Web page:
Ways to ace any AP exam this May


Amber Carver

AP students are preparing for this year’s AP Course exams, which take place in May.

Amber Carver, Staff Writer

With less than a month before AP exam testing begins, many students are starting to feel the heat. Fortunately for them, there are plenty of useful tips and tricks to give them the extra edge that they need to test smarter, not harder.
AP exams are graded on a scale of 1 to 5. This means students are striving to get at least a 3 on their exam so that they can be awarded college credit for their year’s worth of hard and strenuous work.
First and foremost, it is crucial for students to have a study schedule that helps them make the most of their time as they grow near to their testing dates.
This can be as simple as setting aside a good time and place that they can dedicate to studying each day. Having healthy habits like these are a major aspect of student success on standardized tests.
Many students have adopted study regiments that are tailored to their style of learning.
“Quizlet is saving my life right now,” said junior Kaylee Dobucki, who is in two AP classes. “I personally, for AP GOPO, write out vocab over and over for muscle memory.”
Study sites like Quizlet, Quizizz and Khan Academy all offer highly personalized opportunities to help students study what they want and how they want. Some of these resources also offer practice tests that let students practice multiple choice skills, which are vital for AP exam success.
Another great resource for students who enjoy physical copies of learning resources is Barron’s series of AP exam prep workbooks. They offer practical course-specific knowledge, material outlines, and even practice exams.
“Another great thing you can do for English is just look over your high scoring essays for the year and just keep that in mind,” said Jason Auvdel, the AP Language and Composition teacher at Hayes.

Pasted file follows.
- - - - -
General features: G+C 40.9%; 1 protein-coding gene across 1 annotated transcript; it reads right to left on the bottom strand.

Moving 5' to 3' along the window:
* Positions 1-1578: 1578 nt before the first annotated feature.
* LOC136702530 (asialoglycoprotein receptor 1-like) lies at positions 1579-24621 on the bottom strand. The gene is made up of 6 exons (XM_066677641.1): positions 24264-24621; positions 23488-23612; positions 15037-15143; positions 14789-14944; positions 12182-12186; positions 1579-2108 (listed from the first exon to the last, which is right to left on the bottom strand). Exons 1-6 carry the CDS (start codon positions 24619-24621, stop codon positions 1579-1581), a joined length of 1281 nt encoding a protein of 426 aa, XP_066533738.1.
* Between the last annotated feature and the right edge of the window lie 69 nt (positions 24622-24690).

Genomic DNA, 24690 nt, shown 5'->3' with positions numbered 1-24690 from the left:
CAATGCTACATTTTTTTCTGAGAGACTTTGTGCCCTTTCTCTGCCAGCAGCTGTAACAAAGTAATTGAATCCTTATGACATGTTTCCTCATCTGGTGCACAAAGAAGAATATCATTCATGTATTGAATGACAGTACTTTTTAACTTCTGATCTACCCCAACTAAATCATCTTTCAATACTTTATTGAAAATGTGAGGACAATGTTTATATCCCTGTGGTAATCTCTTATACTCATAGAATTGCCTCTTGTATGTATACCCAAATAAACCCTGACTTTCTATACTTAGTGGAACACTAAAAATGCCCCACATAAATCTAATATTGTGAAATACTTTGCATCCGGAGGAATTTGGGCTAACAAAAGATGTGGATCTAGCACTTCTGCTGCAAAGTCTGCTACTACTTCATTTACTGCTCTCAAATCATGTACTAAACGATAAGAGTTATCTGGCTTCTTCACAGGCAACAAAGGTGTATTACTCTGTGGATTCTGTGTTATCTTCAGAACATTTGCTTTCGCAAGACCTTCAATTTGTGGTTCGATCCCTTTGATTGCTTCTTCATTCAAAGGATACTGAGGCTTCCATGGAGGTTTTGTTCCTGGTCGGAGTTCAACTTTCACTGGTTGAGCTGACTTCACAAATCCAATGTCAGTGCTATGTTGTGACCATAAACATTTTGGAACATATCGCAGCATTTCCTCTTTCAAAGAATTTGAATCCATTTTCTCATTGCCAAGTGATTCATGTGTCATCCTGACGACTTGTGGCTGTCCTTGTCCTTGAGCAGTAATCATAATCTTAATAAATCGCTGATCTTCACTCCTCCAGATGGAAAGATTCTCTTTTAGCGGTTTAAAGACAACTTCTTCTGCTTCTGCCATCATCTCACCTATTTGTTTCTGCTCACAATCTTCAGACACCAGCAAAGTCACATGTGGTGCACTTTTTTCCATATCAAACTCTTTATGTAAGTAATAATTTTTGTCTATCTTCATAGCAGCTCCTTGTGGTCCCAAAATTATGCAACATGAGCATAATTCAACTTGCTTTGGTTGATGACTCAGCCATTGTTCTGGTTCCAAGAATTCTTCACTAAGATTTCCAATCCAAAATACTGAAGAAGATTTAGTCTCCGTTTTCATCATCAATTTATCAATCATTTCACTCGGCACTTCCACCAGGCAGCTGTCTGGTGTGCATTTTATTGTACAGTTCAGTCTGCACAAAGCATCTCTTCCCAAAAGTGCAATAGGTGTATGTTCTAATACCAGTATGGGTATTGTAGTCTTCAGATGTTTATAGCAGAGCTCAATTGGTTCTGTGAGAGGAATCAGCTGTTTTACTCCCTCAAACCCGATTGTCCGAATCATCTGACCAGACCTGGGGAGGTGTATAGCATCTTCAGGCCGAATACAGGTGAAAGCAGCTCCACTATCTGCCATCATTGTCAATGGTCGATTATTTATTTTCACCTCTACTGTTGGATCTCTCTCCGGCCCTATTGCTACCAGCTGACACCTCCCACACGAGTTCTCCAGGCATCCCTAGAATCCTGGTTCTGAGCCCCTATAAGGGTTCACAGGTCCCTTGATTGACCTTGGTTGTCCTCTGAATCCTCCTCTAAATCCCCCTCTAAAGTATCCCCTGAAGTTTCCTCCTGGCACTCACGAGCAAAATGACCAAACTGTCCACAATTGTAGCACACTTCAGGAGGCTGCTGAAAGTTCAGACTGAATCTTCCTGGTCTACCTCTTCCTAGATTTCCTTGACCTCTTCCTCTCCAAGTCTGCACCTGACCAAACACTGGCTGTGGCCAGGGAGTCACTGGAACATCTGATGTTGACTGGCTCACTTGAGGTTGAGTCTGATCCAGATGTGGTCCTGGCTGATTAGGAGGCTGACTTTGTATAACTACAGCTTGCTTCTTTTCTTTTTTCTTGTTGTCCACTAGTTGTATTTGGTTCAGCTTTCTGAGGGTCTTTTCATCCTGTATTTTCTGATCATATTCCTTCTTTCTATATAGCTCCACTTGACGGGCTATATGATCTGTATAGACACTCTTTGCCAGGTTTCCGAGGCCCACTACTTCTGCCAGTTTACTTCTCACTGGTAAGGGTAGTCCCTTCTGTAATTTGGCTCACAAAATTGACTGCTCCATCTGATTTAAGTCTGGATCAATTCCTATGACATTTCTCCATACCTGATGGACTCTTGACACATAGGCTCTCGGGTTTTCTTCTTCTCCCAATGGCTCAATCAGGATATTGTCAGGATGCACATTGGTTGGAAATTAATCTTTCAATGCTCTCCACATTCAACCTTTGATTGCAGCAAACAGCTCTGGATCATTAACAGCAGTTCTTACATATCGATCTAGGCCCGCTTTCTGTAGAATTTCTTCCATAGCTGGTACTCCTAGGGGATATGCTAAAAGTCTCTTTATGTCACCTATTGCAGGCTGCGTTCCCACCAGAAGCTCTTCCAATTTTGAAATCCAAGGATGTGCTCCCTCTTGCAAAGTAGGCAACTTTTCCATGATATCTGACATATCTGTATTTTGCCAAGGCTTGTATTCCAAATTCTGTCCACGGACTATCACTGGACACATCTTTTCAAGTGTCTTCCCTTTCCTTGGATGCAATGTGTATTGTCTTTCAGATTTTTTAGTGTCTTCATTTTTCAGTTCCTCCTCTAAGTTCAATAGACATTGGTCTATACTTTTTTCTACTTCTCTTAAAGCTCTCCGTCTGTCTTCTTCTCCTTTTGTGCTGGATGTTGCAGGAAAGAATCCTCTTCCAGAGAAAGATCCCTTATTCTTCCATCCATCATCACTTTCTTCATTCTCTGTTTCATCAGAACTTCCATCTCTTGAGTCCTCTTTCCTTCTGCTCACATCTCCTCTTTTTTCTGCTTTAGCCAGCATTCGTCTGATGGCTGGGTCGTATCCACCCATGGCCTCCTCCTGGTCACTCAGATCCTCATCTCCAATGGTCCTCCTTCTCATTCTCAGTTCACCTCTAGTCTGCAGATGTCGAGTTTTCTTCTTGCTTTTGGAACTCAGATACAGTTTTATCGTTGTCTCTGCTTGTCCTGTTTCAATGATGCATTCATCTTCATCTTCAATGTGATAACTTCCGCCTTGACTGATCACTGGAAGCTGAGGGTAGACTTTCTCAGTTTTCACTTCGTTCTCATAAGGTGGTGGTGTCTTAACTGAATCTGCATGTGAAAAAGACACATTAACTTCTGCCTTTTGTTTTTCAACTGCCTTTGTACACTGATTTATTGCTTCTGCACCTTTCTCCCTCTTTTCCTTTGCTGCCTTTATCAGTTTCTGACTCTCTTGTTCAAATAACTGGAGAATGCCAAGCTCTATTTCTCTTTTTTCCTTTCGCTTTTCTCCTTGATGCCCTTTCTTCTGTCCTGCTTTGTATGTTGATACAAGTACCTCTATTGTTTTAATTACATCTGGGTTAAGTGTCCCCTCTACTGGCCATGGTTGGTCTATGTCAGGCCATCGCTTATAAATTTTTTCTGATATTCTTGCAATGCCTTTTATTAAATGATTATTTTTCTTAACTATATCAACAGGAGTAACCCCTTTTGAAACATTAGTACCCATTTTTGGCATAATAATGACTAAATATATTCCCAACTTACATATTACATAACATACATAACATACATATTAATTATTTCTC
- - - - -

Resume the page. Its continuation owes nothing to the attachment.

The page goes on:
This piece of advice is critical for not only advanced English courses, but every other AP class. Just as English has essays, science and history classes might have FRQs or DBQs, which are essentially writing prompts that students must navigate.
Going through and seeing what has and hasn’t worked for a student during the school year is beneficial, because it allows them to avoid mistakes they have made previously and see which areas need extra work.
Cramming in as much material as possible before the big day is the goal of most AP students. However, when mental and physical health are neglected, it can have devastating effects on academic performance.
Breaking up study sessions into manageable chunks is extremely beneficial. The Pomodoro Technique is a perfect example of what such a study session will look like for students.
“I’m studying every other day and making sure I don’t put too much pressure on myself so I can do my best,” junior James Wolford said.
Every student learns differently, which is why it is important to devise a study plan that not only helps them meet their specific goals and learning targets, but also keeps them happy and healthy.
As study sessions grow longer and more dense, students need to make sure they are staying hydrated. It has been proven to have positive effects on cognitive abilities, which is key for anyone studying for AP exams.
Getting a good night’s sleep and eating healthy and nutritious meals are also key for student success. A good sleep schedule is another integral item in every AP student’s toolbox.
Review is every student’s best friend. YouTube channels like Heimler’s History provide effective and engaging review on course material. College Board has similarly structured videos.
“Again, maybe touch on a few skills that you have from August, September, October, just to refresh your memory,” Auvdel said.
No matter how daunting these exams may seem, there’s still plenty of time for students to prepare properly and get a good score.